Review: Contrast


I have a weakness for pulp fiction. Not just the Quentin Tarantino movie, but all great gritty, noir narratives. The seedy underside of humanity and the struggle to stay alive, and the choices people make to try to better themselves is often rife with conflict and dilemmas that may be a bit overly dramatic, but makes for fascinating entertainment.

In Contrast, Compulsion Games has developed a wonderful pulp story set in a visually striking world that uses shadow and light to drive gameplay forward. Shadow and light, good and bad, science and magic, are several contrasting elements explored in the game, and one thing is clear: You can’t have one without the other.

The story unfolds as a young girl, Didi, asks her imaginary friend, Dawn, to help make her family whole. Or is she imaginary? Dawn has the ability to shift into the flat shadows and traverse areas that otherwise would be impossible to reach in a three-dimensional world. What is fascinating about Contrast is how the story unfolds. Is it told from the perspective of the young Didi? Is everything she sees imaginary? All adults in the game only appear in shadow form. Yet Dawn is both physical and shadow. This offers a unique storytelling perspective as exposition is provided in the form of shadows acting out a conversation while providing a platform for which Dawn must jump around on in order to reach the next area. 

The exaggerated shadow play requires quick reflexes at times, but also can be a bit of a hindrance on the overall gameplay. If a jump is missed, Dawn may fall to her death which then requires the exposition to be started over again. The same looping narrative can feel a bit repetitive if a jump is missed multiple times in succession.

While Didi and Dawn are both physical in the world, there are moments when Didi interacts with both of her parents. At times the interaction is shadow to shadow, while others occur between shadows and Didi’s physical body. This plays on the notion minimally explained in the game that shadows are simply people in an alternate dimension that have a direct impact on the physical world. To the average person in the game this seems like magic, yet Contrast attempts to provide a scientific explanation that feels almost unnecessary. It’s a video game, as long as the mechanics work well, I don’t need a rational explanation on how it all works. Let the beauty and magic just happen. What makes my point even more clear is the fact that the science of the game is mentioned briefly between characters but is more thoroughly explained in collectibles found in the world (which can be easily missed or overlooked).

As a father of three kids, I can sympathize with Didi’s father. He does what he can to try and make his family happy. Unfortunately, his actions are more often than not done without seeing the full consequences, which then gets him in trouble as his good intentions lead to bad circumstances. Contrast builds a wonderful world of opportunity for Didi to fix her father’s mistakes with the help of Dawn. Didi is a smart young girl that is more than capable of taking care of herself (with the help of Dawn). At the same time she is such a brat toward her father and is overly critical of the mistakes he makes. To me, this is great character development. I love them all, but at the same time hate how quick to blame they are.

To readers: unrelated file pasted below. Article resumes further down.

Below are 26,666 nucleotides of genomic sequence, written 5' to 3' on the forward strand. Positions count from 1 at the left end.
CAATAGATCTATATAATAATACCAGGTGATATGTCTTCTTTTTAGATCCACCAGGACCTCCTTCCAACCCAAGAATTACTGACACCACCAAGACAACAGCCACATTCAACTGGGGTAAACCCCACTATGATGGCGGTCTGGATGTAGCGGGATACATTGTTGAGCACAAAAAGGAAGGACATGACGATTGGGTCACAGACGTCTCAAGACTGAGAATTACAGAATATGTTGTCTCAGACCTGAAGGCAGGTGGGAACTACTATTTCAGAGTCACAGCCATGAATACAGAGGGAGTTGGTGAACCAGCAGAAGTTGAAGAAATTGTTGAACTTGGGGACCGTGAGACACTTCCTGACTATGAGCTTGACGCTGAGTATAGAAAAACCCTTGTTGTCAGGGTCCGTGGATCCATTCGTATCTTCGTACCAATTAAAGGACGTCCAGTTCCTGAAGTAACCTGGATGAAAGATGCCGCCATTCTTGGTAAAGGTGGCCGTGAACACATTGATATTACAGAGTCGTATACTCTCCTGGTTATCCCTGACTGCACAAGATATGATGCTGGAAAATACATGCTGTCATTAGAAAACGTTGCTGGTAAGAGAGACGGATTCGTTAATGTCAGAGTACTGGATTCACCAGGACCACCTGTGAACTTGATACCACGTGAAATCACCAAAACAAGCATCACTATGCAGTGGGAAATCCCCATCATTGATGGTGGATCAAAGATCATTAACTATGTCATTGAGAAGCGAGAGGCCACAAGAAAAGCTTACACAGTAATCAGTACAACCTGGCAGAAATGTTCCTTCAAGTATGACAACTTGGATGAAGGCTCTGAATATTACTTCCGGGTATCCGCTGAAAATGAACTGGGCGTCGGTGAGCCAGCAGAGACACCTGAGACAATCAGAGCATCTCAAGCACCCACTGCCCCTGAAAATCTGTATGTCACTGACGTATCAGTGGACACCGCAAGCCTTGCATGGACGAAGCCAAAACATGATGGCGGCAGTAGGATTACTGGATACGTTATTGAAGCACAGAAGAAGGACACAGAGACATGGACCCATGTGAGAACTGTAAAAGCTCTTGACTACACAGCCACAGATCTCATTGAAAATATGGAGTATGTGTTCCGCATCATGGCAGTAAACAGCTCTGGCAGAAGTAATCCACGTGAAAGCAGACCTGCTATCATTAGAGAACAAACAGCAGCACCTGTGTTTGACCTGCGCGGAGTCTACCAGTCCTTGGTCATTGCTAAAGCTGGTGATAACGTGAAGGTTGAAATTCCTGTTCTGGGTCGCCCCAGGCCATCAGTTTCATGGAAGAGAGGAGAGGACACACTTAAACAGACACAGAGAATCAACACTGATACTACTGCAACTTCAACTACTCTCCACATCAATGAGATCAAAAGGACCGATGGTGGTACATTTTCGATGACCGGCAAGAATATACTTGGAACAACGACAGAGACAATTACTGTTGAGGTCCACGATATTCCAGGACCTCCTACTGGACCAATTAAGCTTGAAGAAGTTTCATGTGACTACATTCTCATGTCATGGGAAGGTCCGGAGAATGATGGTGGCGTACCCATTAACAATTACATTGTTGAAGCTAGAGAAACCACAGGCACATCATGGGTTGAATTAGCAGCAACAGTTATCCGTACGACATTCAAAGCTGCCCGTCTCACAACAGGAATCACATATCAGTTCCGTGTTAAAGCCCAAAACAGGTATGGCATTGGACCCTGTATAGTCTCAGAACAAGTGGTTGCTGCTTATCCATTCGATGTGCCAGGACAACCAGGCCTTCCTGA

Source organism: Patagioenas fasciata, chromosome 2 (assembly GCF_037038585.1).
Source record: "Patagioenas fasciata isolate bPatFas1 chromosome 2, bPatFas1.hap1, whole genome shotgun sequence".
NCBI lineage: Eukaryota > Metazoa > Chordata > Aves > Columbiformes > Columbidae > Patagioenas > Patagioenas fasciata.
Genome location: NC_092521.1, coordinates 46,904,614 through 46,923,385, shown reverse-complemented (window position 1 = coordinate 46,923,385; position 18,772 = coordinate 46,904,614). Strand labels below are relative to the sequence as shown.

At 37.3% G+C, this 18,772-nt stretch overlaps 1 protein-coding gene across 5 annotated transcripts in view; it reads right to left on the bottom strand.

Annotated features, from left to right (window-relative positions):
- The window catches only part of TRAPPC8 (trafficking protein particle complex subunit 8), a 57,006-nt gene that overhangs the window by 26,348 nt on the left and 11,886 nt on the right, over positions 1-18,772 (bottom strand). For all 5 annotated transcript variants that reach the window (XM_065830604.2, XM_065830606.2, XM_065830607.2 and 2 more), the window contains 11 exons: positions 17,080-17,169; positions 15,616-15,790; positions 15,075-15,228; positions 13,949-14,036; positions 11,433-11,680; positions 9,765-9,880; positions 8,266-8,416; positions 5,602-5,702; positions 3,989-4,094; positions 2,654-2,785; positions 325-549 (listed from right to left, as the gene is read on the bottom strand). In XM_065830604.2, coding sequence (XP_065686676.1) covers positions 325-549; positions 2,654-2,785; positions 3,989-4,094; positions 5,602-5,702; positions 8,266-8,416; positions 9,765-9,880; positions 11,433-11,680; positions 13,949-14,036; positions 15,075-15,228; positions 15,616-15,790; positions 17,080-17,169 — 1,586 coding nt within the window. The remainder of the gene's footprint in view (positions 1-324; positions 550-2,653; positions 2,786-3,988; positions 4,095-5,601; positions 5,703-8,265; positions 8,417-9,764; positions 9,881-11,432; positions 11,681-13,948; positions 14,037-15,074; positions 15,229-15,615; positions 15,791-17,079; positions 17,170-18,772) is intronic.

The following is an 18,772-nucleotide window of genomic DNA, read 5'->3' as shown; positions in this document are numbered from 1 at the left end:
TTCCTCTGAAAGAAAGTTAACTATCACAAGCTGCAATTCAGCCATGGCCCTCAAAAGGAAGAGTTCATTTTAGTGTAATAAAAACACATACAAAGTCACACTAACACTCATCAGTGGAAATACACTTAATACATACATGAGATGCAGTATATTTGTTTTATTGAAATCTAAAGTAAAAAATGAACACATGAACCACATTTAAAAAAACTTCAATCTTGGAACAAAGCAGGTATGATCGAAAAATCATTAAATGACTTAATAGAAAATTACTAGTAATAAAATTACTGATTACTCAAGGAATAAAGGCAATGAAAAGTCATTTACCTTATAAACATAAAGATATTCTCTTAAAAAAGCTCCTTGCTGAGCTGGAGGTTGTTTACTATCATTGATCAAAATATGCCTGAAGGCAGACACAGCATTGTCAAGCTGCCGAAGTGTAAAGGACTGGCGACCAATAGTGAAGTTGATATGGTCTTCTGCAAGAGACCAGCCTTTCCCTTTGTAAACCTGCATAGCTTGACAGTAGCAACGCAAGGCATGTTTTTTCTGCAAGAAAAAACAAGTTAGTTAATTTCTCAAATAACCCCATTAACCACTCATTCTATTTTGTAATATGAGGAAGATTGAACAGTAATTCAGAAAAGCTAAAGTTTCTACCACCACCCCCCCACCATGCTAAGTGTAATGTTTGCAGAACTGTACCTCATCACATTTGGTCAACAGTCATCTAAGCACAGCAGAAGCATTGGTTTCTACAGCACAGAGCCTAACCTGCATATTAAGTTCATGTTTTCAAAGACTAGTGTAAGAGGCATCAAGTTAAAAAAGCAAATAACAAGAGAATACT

Puzzles in the game are solved in a variety of different ways. Some puzzles require light to be manipulated to cast shadows which then allow a story beat to play out. Other puzzles require physical items to be picked up and then shifted into shadow form so that they can be moved to different locations. One antagonist in the game is a magician who has an elaborate laboratory for creating new tricks to perform. This laboratory provides a fun set of Rube Goldberg-like puzzles that involve the use of both shadow and light, physical and non-physical interactions to progress forward.

I only have one real complaint with the game. There are times when Dawn will get stuck in physical objects. If she picks up a block and needs to shift into the shadows, there are times when she can’t get close enough to the wall in order to shift. Dawn will get stuck holding the object up or the animation to put the block down is drawn with an incredibly slow glitchy, staccato pace. Other times, when Dawn moves up against objects or walls, her animations default to a Jesus-on-the-cross-like pose and the only way to break out of the pose is to use a dash power which resets her normal pose or gait.

Although a bit janky around the edges, Contrast offers a tight narrative and a visual style that is both charming and evocative in the way that it effectively plays up on the theme of light and shadow. The music and visuals just ooze cool. While the game doesn’t take long to complete, the story is focused on the redemption of a family and the journey throughout is imaginative and fun. 


+ Effective use of shadow and light in puzzles
+ Compelling narrative and characters
+ Cool noir vibe and art style

– Glitchy movement at times while shifting into shadows
– Repetitive scenes during some platforming sections

Game Info:
Platform: Reviewed on PlayStation 4 via PSN; also available for PS3, XBLA, and PC
Publisher: Focus Home Interactive
Developer: Compulsion Games
Release Date: 11/15/2013
Genre: 2D/3D Puzzle-platformer
ESRB Rating: Teen
Players: 1
Source: Game downloaded for free with PlayStation Plus membership

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About the Author

Tim has been playing video games for more than 20 years. He manages to find time to game in between raising three kids and working as a network administrator. Follow Tim on Twitter @freemantim.